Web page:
RTOS: what is a real time operating system

embedded pcb circuits

A few days ago I made an introduction about STRs, an operating system for robots, although it is not exactly an OS as it is understood in computing, but rather a framework for robotics developers. Now it's the turn of RTOS extension, which is not an operating system either, but rather a very particular type of operating system.

These operating systems are very important for embedded or embedded devices of small capacity, since they are usually managed by them. In addition, they are also important in industrial applications, for the control of many processes.

What is an RTOS?

Un RTOS (Real-Time Operating System) It is, as its name suggests, a real-time operating system. This differs from time-sharing operating systems in that you work in an environment where output results are known based on system inputs, and occur at a known time. Therefore, they are more predictable and stable to control specific tasks, and the processes usually reside permanently in memory (in timesharing processes, the scheduler loads and unloads from main memory as needed).

By example, imagine an RTOS used for an industrial machine on an assembly line. It would be in charge of executing a software to drill parts from time to time. If the operating system's scheduler did not work in real time, it is likely that it would run at odd times, which would cause the drilling to not be done on time... Being real time, the RTOS can finish the execution of the program in X time and repeat its execution to perform all the drilling on time.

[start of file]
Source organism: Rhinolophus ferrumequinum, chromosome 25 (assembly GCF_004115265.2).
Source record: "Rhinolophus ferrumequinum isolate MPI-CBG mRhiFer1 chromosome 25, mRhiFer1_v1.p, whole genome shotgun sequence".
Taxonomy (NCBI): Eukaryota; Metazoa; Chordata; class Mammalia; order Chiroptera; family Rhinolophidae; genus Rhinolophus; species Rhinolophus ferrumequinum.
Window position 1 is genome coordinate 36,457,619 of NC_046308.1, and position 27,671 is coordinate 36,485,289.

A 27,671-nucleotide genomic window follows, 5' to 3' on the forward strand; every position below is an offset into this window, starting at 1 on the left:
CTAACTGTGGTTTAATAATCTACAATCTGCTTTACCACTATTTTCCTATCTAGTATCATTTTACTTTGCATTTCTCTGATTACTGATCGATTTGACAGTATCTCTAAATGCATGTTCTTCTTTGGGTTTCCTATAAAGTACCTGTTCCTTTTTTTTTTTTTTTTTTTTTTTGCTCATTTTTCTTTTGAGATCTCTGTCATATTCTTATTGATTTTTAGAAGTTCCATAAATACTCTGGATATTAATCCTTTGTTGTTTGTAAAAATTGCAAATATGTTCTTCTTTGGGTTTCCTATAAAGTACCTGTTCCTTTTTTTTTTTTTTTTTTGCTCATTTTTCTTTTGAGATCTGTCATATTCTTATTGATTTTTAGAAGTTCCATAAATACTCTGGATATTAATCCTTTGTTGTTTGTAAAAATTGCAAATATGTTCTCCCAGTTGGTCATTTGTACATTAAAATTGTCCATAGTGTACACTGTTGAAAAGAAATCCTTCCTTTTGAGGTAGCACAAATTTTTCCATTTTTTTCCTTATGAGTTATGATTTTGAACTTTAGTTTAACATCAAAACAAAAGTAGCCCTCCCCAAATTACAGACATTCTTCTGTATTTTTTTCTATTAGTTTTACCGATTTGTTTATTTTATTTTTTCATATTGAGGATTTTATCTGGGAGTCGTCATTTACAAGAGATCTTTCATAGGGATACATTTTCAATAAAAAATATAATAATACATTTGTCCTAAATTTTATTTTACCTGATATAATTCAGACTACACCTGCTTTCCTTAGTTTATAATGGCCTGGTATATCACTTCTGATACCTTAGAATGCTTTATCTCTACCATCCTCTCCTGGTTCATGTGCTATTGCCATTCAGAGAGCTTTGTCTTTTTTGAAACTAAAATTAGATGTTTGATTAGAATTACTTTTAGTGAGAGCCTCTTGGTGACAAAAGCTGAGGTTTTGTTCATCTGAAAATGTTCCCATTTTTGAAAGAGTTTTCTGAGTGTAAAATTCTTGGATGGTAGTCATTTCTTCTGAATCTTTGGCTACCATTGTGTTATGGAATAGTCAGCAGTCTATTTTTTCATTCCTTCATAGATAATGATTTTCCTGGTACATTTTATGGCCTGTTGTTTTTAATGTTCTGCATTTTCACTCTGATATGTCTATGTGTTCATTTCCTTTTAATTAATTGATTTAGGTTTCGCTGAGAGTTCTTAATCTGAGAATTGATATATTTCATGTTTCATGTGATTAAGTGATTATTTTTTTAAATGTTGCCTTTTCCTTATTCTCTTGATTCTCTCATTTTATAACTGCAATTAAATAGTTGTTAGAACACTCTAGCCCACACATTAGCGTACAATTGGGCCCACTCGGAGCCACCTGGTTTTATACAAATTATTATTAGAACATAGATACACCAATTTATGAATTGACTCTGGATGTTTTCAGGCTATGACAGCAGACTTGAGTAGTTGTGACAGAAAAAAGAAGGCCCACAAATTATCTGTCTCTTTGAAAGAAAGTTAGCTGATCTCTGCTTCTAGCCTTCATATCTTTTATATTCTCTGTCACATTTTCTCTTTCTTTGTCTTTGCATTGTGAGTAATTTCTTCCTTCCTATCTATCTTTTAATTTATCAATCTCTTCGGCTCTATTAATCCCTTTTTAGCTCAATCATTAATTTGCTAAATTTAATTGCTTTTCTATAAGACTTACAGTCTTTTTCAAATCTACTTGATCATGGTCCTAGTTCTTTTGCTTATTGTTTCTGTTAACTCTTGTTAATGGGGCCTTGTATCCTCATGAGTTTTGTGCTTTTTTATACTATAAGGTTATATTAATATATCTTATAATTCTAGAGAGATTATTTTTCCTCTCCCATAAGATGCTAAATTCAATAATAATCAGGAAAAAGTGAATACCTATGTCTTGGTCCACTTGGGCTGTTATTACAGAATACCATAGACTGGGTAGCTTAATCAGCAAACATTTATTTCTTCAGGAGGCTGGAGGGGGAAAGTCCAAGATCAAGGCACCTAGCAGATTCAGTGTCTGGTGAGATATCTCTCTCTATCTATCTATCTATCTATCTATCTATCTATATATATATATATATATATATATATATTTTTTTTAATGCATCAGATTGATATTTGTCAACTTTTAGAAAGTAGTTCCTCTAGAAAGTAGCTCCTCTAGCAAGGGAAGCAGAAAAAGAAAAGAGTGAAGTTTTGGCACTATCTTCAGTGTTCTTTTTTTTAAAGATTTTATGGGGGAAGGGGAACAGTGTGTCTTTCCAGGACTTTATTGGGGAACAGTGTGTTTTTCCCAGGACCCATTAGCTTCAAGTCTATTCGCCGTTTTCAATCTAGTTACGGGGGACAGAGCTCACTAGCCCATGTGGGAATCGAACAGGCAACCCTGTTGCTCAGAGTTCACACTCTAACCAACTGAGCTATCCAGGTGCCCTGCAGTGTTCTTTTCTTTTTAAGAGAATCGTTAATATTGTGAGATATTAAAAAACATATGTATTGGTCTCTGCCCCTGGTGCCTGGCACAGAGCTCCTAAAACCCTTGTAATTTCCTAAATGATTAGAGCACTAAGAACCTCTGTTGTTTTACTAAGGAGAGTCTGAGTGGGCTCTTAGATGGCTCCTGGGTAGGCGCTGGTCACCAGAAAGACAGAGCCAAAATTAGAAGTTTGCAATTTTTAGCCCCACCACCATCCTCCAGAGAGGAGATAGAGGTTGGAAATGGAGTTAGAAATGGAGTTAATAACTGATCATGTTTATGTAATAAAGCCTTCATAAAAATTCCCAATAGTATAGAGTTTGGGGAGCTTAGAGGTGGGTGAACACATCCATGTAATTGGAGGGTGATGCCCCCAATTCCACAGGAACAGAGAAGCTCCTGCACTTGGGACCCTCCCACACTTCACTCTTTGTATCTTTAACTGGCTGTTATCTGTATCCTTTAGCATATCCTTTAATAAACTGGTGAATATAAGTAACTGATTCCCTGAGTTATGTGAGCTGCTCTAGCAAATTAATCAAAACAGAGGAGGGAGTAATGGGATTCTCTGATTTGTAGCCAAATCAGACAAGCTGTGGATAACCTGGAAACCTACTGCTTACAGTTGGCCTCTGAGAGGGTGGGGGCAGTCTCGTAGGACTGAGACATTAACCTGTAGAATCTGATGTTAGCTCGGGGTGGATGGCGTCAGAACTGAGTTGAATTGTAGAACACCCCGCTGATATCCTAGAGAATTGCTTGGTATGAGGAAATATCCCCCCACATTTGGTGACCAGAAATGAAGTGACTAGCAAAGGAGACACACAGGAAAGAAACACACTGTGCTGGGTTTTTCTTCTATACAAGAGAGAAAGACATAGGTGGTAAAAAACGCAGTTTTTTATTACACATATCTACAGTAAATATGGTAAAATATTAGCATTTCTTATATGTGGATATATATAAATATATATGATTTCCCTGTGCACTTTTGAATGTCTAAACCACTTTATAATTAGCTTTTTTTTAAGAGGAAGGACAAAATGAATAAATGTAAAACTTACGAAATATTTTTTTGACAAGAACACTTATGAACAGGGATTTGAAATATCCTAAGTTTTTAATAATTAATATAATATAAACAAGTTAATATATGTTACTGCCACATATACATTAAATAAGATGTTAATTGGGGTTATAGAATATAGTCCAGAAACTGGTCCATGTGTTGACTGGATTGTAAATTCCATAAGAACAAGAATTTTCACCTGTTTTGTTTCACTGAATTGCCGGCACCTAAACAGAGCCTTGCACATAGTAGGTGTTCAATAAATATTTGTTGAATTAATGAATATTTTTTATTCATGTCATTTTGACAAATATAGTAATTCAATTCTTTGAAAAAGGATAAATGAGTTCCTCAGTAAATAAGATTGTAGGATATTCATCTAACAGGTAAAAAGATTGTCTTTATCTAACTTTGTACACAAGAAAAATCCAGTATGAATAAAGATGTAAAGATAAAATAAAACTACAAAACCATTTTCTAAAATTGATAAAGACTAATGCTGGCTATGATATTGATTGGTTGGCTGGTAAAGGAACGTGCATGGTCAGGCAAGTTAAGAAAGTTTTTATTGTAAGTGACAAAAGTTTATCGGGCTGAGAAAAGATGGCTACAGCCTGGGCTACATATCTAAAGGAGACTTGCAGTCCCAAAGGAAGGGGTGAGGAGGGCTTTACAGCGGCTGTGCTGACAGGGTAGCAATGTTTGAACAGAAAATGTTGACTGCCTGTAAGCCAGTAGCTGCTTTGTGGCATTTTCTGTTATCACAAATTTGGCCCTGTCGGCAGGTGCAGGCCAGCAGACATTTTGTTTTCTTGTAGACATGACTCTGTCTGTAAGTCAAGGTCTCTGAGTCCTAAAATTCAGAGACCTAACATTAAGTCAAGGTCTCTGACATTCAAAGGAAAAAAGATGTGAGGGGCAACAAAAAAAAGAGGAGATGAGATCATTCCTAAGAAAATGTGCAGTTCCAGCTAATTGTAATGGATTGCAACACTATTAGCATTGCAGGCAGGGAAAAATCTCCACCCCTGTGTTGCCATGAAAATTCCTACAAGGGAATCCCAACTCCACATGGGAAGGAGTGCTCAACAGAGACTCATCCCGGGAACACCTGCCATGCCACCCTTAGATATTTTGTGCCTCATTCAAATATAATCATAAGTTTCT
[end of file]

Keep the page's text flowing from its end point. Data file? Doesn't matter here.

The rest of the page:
Of course, being an operating system, it also shares the fundamentals of any other OS, that is, it is a system capable of manage the hardware and provide a series of services to apps.

Types of RTOS

Several type real-time operating systems or RTOS:

  • Hard Real-Time: It is a strict real-time operating system, where its processes must be executed at a specific time.
  • Soft RealTime: a flexible real time, where when executing the processes almost negligible instants can be lost sometimes, that is, it is not as strict as the previous one. In addition, they are designed so that these time courses are increasingly smaller.
  • Firm Real Time: Firm real-time SSOOs are another type in which time can be lost, but late responses would not be valid.

Applications of an RTOS

An RTOS is a simple, lightweight system used for limited or simple systems, such as embedded devices. This makes them perfect for applications on the table:

  • industrial control.
  • Telephone switching.
  • Flight control.
  • Simulations in real time.
  • military applications.
  • Home appliances.
  • Basic consumer electronics devices.
  • Robots
  • Etc

Characteristics of the RTOS

RTOS have a number of particularities which are what give them those advantages over the rest for those simple management tasks. To understand them better, it is necessary to know a series of basic concepts:

  • process or task: is a subprogram that runs in parallel with the RTOS. This process can perform many tasks, from controlling a peripheral to performing other actions.
  • Work: This is the name given to the time it takes to execute a process.
  • Planner: the RTOS scheduler allows you to manage the priorities and times of the executed processes. And there are two main types: